Case Study: Management of ACL Tear

and Meniscal Injury in a 30-year-old Female

The patient is a 30-year-old female who is in our office after sustaining an injury to the right knee while playing soccer a week ago. The patient reports she sustained a twisting injury when her cleats got stuck. The patient reported pain and popping sound on sustaining the injury. The right knee swelling has decreased over the past week.

The patient reports sharp pain on the inner side of the right knee and a feeling of giving away while bearing weight. The patient has been using crutches following the injury. Activities such as walking, stairs, turning, twisting make the symptoms worse. Icing and rest make the symptoms better.

The patient previously reports the injury to the right knee twice in the past 5 years. She had a right knee full-thickness ACL tear a year and a half ago. She is currently on oral contraceptive pills and ibuprofen. She denies any history of smoking or use of illicit drugs. The reports no known drug allergies.

The physical examination of the right knee revealed patellar tap positive, tenderness at the medial joint line, anterior drawer test positive, Lachmann test positive, Apley’s maneuver positive, Mcmurray’s test positive for medial and lateral meniscus. The range of motion of restricted secondary to pain with flexion (80 deg), and extension (10 deg.).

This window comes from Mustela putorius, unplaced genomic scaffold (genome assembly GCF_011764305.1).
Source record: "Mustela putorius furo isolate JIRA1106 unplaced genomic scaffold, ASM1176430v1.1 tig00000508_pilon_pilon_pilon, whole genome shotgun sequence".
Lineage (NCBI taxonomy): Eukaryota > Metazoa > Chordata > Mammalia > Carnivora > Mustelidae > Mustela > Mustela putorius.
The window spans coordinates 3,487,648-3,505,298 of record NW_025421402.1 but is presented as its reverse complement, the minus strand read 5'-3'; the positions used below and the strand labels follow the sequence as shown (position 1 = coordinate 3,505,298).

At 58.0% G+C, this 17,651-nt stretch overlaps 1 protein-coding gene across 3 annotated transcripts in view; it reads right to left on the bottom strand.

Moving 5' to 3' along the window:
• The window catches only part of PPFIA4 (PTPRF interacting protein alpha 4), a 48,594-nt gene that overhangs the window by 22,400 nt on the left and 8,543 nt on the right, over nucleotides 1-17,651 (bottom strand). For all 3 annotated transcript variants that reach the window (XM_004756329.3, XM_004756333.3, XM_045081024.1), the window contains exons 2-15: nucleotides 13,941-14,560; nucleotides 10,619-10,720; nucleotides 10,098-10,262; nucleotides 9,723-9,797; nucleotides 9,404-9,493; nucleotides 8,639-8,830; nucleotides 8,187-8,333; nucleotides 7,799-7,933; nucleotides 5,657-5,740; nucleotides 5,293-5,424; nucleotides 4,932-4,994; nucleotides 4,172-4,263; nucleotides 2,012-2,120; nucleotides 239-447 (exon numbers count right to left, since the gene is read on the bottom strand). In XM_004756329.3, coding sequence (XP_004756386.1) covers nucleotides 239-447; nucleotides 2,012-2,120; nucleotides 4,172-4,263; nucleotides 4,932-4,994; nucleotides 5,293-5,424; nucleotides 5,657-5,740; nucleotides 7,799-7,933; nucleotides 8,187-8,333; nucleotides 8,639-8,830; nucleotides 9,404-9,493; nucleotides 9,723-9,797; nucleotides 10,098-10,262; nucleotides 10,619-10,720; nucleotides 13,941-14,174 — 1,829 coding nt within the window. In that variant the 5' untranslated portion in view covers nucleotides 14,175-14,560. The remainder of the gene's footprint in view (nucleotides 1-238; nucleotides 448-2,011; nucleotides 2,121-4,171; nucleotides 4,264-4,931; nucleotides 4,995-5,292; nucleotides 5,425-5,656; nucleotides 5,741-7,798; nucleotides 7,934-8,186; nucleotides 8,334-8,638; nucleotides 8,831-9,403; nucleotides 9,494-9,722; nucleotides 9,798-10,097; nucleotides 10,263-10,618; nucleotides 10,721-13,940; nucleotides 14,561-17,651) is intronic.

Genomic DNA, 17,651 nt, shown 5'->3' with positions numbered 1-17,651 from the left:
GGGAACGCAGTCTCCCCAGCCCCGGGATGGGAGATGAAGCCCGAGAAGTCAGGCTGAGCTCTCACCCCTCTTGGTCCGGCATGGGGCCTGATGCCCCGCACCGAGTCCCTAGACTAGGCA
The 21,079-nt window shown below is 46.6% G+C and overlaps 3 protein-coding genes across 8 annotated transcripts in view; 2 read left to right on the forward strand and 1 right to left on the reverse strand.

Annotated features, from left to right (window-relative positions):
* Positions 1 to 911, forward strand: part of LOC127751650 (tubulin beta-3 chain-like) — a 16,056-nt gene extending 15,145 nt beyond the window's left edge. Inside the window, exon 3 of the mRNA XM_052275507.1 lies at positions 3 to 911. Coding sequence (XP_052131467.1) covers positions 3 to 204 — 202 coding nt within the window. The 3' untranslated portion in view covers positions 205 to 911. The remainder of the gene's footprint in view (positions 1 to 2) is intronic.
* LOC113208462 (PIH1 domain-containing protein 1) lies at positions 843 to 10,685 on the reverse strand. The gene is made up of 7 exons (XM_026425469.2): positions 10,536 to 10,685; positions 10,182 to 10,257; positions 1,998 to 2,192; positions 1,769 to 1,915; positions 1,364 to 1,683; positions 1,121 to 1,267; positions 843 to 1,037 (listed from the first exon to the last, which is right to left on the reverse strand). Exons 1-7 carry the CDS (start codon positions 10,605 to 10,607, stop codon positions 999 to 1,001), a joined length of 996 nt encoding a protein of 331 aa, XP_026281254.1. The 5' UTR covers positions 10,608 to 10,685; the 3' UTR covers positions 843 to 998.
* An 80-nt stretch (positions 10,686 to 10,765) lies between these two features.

MRI of the knee in the sagittal section showing torn ACL.

MRI of the right knee revealed a full-thickness ACL tear with a bone contusion pattern indicative of a recent anterior tibial translation. The ACL tear has now progressed to full-thickness and is worse compared to the prior study. Tearing of the medial and lateral meniscus, progressive in severity since the prior study.